Smart, hard-working and well-educated, the people of Kansas City enjoy a whole lot more for a whole lot less.
The People: Open, Caring and Productive
There’s a well-known Kansas City anecdote that, even if not true, tells a lot about this area.
The story involves a New Yorker who was visiting this Midwest city when he started to wonder if he had either won the lottery or become the nation’s most popular celebrity. The reason? As he walked down Kansas City area streets, complete strangers would nod or even speak a friendly hello. In New York and many other areas of the country, even making eye contact can lead to an assault charge. In Kansas City and much of the Midwest, nodding to strangers on a sidewalk or making a friendly comment in an elevator is not even unusual. They’re simply part of the climate, along with barbecue and jazz.
Some of this is attributable to the Midwestern outlook that may find its epitome in Kansas City. The region is peopled by residents who in some cases moved only recently from small towns, or whose parents boast rural roots.
These and other sensibilities have more impact than people simply saying hello on sidewalks, however. A strong sense of community and high value on issues such as education are good examples. In fact, Kansas City has often been described as a “really big small town” rather than a “small big city.”
This sense of community finds good outlet in some of the area’s larger public efforts, from fine arts fund raising to combating homelessness. Area residents have successfully tackled major questions with a sense of teamwork and local pride, some things that might be old fashioned but which bring positive results.
Local schools are also critical. Expansion Management magazine recently awarded four of the area’s school districts its gold medal, the highest of its five composite cost-performance ratings. Eight others were awarded the blue ribbon, the next highest category. In a recent count of Missouri’s “distinguished” high schools, eight were from the Kansas City region.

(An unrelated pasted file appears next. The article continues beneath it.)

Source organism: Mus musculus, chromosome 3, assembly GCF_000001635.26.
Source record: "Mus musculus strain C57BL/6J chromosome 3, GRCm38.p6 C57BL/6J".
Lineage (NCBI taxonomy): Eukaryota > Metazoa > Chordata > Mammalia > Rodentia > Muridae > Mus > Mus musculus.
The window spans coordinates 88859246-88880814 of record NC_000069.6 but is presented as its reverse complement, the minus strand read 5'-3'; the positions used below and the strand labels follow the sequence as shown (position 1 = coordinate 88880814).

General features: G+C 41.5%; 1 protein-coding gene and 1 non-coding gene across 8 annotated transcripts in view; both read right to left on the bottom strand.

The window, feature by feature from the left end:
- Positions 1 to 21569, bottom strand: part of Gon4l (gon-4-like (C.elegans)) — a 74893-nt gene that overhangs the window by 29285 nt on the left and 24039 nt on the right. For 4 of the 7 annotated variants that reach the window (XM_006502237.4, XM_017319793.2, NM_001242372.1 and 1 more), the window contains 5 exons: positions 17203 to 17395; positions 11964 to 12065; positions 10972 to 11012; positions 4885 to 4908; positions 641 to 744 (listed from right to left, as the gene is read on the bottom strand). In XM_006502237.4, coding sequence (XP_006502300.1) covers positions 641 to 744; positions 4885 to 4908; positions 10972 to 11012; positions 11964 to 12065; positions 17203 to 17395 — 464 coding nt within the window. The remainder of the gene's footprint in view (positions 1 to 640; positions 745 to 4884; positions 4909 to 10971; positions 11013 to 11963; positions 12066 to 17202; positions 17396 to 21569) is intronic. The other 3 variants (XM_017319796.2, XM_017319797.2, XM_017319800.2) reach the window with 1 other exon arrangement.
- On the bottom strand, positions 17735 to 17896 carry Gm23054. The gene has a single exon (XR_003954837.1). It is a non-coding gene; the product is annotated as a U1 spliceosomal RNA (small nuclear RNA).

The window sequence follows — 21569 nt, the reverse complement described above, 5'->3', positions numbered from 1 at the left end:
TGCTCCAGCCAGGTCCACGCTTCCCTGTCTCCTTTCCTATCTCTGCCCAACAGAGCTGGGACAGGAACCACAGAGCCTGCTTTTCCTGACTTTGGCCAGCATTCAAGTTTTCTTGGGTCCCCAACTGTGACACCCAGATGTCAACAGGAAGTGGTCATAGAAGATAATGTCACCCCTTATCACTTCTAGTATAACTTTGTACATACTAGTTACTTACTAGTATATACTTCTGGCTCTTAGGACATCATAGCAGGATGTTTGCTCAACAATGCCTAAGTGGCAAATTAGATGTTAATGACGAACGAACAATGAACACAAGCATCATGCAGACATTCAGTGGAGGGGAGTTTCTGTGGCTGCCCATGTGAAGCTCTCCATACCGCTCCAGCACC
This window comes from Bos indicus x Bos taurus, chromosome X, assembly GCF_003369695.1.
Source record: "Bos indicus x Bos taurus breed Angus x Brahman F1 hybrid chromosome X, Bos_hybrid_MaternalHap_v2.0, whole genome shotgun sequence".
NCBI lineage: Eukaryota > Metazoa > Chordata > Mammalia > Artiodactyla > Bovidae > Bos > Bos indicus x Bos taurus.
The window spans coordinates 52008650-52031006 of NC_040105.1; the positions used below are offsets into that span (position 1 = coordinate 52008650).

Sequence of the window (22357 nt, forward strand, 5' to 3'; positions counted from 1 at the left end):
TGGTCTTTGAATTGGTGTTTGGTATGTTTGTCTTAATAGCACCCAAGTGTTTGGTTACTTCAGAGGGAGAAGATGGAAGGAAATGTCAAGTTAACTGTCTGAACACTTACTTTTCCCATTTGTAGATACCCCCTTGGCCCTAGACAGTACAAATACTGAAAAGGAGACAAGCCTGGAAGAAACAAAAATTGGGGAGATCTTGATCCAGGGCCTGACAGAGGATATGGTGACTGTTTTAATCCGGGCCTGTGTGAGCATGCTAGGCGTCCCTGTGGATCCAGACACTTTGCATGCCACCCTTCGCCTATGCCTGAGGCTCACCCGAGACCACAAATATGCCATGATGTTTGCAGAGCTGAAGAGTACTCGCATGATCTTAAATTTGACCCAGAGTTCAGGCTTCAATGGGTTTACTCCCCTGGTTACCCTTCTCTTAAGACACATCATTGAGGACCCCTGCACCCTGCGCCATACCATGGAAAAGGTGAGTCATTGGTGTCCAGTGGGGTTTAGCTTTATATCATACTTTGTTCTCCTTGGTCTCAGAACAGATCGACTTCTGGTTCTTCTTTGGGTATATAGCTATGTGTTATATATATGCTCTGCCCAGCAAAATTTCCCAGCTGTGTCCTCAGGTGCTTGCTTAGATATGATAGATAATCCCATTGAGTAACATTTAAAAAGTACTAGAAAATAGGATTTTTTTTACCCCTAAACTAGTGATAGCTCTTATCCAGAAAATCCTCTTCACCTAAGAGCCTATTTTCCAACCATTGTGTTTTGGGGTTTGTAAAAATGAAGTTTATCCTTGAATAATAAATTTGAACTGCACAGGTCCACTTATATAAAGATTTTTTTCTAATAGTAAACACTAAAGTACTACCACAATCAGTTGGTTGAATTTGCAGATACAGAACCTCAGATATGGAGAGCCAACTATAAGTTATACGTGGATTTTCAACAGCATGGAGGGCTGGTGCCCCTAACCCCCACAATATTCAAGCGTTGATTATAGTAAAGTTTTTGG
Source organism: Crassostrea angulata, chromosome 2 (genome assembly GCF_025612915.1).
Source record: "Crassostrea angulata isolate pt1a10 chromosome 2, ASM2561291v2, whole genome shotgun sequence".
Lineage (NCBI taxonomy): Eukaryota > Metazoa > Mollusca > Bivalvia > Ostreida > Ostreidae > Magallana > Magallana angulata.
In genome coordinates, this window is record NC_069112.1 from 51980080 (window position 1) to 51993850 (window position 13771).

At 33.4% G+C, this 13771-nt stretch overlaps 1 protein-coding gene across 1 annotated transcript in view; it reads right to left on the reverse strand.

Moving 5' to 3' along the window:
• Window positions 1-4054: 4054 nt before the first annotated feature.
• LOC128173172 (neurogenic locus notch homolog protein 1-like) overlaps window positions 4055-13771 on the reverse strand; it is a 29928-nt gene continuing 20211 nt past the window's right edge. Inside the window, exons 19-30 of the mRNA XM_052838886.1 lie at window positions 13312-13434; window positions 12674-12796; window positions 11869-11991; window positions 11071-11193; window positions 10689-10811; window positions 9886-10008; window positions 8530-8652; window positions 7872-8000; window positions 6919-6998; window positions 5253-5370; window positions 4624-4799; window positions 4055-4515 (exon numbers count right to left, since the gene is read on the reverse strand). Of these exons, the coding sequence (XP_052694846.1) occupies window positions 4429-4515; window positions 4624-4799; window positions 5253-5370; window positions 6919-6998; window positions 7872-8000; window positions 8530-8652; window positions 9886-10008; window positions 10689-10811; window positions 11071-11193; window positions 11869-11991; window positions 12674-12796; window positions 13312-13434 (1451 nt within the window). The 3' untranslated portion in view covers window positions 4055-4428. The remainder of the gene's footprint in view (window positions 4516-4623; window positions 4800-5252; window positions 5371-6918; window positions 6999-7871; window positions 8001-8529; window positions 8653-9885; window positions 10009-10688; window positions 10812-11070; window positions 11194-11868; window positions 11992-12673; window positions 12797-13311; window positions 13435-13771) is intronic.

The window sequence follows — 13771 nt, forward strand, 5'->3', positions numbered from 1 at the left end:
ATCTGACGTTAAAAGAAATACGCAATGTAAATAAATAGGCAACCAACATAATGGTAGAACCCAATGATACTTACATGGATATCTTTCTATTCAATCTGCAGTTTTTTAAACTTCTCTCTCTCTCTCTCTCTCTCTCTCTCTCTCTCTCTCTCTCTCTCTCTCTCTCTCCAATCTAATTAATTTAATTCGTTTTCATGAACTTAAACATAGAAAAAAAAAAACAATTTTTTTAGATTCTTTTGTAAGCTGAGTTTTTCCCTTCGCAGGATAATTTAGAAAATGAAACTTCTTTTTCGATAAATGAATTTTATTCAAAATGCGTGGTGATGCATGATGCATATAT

Even in less serious pursuits, a number of events celebrate the area’s small-town and rural heritage. There’s a Heart of America Quilt Festival and Missouri Town 1855 Festival of Arts, Crafts, and Music. Platte County each July still holds an old-fashioned county fair, the oldest continuously running fair west of the Mississippi.
Although many cities still boast a mayor’s Christmas tree, Kansas City and many of its neighboring communities still see thousands turn out in winter weather for annual ceremonies. Kansas City’s most dramatic seasonal event may be the Country Club Plaza Lighting held each year on Thanksgiving night. More than 300,000 lights are turned on simultaneously in this unique center, drawing up to 200,000 spectators.
The area’s lifestyle and people affect even real estate. The City Market, at the north end of Main Street, offers shopping in an old-style farmers bazaar that is not much different today than at the turn of the 20th century. Many of the area’s other cities host active farmer’s markets.
Fountains, boulevards and expansive parks illustrate another aspect of the city. Second only to Rome, Italy, in the number of its commercial fountains (more than 200), Kansas City also has more miles of boulevards than Paris, France. Many of these owe their existence to generous donations and excellent leadership, but they also thrive because of widespread public appreciation—and support. Kansas City area residents may cherish their Midwestern roots, but they also enjoy world-class culture.
The Country Club Plaza is perhaps the best single example. Developed by J.C. Nichols in 1922 as “America’s Original Shopping Center,” the Plaza features tile-roofed, pastel-colored buildings and imported filigree ironwork. The entire 55-acre center borrows heavily from Spanish architecture in honor of Seville, Spain, Kansas City’s sister city.